Workshop attendees © Alejandra Goyenechea

The Singapore Zoo, the Animal Welfare Institute, Defenders of Wildlife and the Amphibian Survival Alliance joined forces in March 2015 to host two international amphibian trade workshops. On March 12th and 13th two teams of amphibian and trade specialists from academia, government, and non-governmental organizations gathered at parallel workshops in Singapore and Washington, DC.

Starting with a list of amphibian species prepared for the workshops, the specialists identified the species most at risk from trade (domestic and international), habitat loss, or due to disease. The species requiring the highest priority actions were selected and needed conservation actions were assigned to each species. The original species list was created using data from the IUCN Red List, CITES trade database, and input from the IUCN SSC Amphibian Specialist Group regional chairs.

Predictably, a number of “priority species” are traded locally, regionally and internationally for consumption as bushmeat or in the frog leg trade. Other species of priority concern including a wide range of salamanders, frogs, and toads are traded internationally for the pet trade. Amphibian exploitation for both the bushmeat and the pet trade involve offtake that is depleting wild populations.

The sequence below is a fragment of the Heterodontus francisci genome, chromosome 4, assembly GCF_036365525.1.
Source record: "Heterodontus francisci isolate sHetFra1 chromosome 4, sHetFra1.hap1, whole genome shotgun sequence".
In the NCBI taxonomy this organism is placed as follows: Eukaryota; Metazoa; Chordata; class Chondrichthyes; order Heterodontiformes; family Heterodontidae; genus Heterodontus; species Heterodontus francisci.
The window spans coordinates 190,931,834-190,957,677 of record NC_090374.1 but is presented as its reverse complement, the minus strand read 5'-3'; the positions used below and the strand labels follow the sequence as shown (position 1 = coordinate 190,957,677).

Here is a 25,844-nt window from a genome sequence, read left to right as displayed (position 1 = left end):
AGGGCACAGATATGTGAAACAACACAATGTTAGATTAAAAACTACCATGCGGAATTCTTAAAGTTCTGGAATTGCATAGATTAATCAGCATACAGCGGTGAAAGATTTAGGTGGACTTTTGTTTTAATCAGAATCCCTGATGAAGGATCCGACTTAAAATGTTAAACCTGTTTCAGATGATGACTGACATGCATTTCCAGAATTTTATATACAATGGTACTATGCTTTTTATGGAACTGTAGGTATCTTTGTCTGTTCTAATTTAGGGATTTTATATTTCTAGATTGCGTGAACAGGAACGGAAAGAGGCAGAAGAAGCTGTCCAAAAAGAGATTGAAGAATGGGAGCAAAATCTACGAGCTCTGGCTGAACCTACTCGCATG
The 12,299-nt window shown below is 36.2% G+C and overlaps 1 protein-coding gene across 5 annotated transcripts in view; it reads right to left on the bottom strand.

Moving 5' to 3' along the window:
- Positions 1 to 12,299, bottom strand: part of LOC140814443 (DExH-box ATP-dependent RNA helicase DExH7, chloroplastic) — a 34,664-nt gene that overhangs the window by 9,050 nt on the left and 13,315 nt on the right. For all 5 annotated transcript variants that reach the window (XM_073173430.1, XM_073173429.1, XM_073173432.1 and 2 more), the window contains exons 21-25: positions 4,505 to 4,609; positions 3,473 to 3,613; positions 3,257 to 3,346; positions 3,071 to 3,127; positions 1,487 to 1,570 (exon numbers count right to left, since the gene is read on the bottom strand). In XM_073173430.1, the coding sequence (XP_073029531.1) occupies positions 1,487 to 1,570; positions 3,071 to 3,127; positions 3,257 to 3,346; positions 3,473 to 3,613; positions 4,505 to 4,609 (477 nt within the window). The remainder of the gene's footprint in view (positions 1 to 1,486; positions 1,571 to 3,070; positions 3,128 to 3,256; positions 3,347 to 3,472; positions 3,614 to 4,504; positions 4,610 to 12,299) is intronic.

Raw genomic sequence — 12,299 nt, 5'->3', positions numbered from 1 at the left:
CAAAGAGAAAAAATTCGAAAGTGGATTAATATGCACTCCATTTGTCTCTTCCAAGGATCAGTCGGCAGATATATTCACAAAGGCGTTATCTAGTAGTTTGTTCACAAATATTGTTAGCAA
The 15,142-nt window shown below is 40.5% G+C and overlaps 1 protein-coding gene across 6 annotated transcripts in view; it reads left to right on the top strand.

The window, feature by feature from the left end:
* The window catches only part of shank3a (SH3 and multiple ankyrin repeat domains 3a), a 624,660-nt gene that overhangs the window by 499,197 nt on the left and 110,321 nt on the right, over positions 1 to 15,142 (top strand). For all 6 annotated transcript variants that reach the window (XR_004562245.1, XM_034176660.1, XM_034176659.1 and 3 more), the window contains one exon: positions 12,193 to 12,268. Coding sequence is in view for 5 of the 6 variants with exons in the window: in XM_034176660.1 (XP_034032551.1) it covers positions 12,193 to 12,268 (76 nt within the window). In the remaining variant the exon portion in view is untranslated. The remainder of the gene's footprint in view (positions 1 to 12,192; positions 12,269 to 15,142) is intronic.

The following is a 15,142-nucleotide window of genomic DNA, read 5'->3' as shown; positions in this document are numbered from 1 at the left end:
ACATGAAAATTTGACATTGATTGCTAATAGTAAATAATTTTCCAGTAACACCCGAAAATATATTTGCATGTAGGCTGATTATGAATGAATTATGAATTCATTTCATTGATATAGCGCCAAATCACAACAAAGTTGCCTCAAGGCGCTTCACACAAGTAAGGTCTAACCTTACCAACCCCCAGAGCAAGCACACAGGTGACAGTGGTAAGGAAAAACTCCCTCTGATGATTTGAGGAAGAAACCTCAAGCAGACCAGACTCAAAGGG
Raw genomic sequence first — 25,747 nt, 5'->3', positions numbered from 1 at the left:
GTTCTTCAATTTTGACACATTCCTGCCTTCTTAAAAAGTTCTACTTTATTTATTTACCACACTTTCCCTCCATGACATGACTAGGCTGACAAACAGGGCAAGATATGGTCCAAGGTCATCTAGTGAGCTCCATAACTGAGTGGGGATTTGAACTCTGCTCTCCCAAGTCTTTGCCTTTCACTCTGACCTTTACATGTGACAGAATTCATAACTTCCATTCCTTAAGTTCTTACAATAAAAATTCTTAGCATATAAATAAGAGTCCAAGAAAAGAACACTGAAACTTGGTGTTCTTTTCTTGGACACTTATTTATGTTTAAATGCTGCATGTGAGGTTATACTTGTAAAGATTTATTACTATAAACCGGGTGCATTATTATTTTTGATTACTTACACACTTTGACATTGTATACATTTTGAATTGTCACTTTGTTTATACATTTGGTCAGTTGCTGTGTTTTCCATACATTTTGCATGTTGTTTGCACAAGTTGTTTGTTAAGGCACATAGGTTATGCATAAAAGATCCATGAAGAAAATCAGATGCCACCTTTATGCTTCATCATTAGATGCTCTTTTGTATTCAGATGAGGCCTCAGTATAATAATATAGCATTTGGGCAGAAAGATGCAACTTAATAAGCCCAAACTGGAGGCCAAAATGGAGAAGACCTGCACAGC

The specialists identified conservation actions for priority species or entire taxa. These included stronger national laws and regulations, improved law enforcement efforts, listing or up-listing in CITES Appendices, improved compliance with international trade standards for CITES-listed species, and ongoing monitoring of trade trends and impacts.

Another threat posed by widely traded amphibian species is disease. Such threats include both Batrachochytrium dendrobatidis (Bd) and Batrachochytrium salamandrivorans (Bsal) fungal infections, Ranavirus, and other viral diseases. Such diseases affect not just amphibians but also some fish and reptiles. While vector amphibian species (including bullfrogs, Xenopus frogs, Korean fire-bellied toads and African dwarf clawed frogs) may not be threatened by trade, their trade exposes other animal populations to potentially devastating emerging infectious diseases. To reduce such risks, actions must be taken to improve implementation of existing veterinary health protocols to identify diseased animals prior to export and stricter measures such as quarantine and disease monitoring of import amphibians must be implemented.

Workshop organizers and participants have initiated efforts to implement some of the recommended conservation actions and intend to collaborate with additional experts from across the amphibian conservation community to achieve meaningful progress for amphibian conservation.

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